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Sunday, November 8, 2015

Book Fun Friday Welcomes Sarina Rose

Blog Post: by Sarina Rose
Honor Veterans with Stories

            This week as we in the United States celebrate Veterans Day, we may be thinking about the veterans closest to us, about those men and women who served in the armed services. Whether they were men or women, we honor them maybe with a prayer, maybe with a wreath on their grave, maybe during a parade or maybe at the local VFW or American Legion Post.
            I will honor some veterans of World War II here by writing what I remember hearing or seeing. Perhaps that is so because I was born during that war. Many of those I knew lived and died in my lifetime. I have been told that my first cousin to come home from World War II and be my baptismal godfather. He never returned, but he lies buried in France. When I grew up, my father would take me to place a memorial wreath with his name on the red, white and blue ribbon at the monument inscribed with names of the fallen from our town.
            I have fond memories of the local members of VFW. They were my first living heroes. I remember their newspaper drives. Once a month they would drive a truck through the local streets on Sunday mornings collecting batches of old newspapers the townspeople had saved. This VFW was among the first to recycle. They had served in World War II and came home.
            My favorite uncles, Sammy and Charlie, also came home to their loving families. I have a formal picture  of  Uncle Charlie in uniform with a cigar. He sent it with a dollar bill for my birth or birthday.  I can still remember seeing Uncle Sammy and Aunt Florie’s wedding photo. They were married the day before Pearl Harbor. Uncle Sammy became a fireman after the war and Uncle Charlie became a tavern owner.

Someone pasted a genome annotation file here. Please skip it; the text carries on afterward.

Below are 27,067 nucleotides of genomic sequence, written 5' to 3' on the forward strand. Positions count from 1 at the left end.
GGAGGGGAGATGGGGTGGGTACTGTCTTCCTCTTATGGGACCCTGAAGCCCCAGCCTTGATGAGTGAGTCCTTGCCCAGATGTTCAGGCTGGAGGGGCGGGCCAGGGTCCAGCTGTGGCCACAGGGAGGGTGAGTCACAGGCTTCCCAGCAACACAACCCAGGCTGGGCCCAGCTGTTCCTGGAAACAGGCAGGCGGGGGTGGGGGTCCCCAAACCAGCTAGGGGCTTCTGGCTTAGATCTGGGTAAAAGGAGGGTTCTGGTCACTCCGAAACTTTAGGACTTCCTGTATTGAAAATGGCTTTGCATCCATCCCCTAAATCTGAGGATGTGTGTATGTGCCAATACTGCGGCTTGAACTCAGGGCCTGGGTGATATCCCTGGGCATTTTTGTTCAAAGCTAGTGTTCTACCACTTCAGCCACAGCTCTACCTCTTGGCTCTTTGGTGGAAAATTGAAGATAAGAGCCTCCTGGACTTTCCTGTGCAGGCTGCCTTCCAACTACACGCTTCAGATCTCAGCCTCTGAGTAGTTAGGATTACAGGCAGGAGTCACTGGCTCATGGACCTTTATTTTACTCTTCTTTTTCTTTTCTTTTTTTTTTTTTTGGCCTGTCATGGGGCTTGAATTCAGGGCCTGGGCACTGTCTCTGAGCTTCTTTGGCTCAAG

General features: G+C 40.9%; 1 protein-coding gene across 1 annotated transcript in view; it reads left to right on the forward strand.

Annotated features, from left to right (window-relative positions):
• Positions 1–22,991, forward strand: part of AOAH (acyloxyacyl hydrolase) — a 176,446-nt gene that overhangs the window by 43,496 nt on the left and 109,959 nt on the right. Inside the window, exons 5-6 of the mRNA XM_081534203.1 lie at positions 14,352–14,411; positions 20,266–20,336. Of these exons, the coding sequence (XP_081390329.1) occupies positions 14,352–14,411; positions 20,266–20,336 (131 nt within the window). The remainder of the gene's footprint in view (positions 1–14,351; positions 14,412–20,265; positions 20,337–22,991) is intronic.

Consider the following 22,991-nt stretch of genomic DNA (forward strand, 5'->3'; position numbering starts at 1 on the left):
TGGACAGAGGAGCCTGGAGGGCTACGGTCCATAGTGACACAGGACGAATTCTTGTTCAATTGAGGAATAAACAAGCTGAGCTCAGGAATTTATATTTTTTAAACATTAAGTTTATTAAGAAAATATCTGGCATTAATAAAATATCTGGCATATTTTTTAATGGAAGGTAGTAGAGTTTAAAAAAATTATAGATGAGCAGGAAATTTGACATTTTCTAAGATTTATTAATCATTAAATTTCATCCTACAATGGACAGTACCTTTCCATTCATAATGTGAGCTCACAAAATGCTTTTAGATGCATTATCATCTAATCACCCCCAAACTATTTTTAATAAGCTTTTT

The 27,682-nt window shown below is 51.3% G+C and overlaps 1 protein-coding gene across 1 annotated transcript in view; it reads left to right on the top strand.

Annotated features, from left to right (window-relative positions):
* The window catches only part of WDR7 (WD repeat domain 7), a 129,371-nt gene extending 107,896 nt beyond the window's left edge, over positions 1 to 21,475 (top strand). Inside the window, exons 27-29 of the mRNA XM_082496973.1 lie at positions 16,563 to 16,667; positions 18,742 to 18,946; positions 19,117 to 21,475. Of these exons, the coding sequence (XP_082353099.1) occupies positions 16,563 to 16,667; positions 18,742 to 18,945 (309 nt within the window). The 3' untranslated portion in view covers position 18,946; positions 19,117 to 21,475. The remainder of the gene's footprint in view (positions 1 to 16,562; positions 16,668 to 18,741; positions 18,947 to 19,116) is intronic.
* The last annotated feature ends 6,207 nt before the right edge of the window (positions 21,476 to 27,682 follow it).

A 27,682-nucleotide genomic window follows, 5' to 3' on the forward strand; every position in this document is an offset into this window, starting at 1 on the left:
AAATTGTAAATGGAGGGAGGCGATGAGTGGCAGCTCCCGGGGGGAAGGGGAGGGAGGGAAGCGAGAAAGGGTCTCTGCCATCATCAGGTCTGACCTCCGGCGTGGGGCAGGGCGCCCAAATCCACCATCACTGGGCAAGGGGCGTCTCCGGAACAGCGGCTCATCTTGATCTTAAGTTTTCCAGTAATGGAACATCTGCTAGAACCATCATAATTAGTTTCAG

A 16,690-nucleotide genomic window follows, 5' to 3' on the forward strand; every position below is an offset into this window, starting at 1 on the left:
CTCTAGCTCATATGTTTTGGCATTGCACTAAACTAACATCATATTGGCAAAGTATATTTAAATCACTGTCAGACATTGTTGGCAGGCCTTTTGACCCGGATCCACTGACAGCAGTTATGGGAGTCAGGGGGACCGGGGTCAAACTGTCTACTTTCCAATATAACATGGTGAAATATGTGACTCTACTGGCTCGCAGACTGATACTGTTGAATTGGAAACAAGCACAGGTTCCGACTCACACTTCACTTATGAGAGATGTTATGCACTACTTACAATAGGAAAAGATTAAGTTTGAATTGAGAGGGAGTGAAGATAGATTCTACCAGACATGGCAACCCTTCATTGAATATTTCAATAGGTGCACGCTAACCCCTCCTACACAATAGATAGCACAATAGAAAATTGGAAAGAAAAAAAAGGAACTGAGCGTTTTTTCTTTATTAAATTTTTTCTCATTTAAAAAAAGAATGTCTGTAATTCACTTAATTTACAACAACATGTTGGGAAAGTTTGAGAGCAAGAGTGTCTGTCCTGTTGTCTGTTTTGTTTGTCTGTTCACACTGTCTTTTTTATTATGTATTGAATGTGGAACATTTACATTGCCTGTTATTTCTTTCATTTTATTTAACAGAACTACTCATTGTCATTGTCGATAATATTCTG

My father was drafted into the Army after he and Mom were married. Her biggest journey ever was traveling by train from New Jersey to South Carolina to visit him. Miraculously he classified 4F and discharged for flat feet. He was a barber and stood on those feet many hours a day to support our family. His barber shop was around the corner from the VFW Post and he gave free haircuts to the veterans for many years.
            Many men and women who served our country and the Allie Command in World War II go unrecognized on Veterans Day. They are the mighty spies who crossed into enemy territory to assist the resistance movements, distributed propaganda, located enemy troops, and kept the commanders informed. Not being part of the regular military, most did not receive salaries or pensions. Many became enigmas. Many suffered from starvation, freezing temperatures, and torture. After WWII,  some returned to the United States to work for the CIA.
            I encourage you to remember those in your family that were lost to war. Read memoirs and search your family records for veterans of those days. Maybe your parents or grandparents have stories to tell. Ask them now, write down what they say now, and keep the pages safe for tomorrow.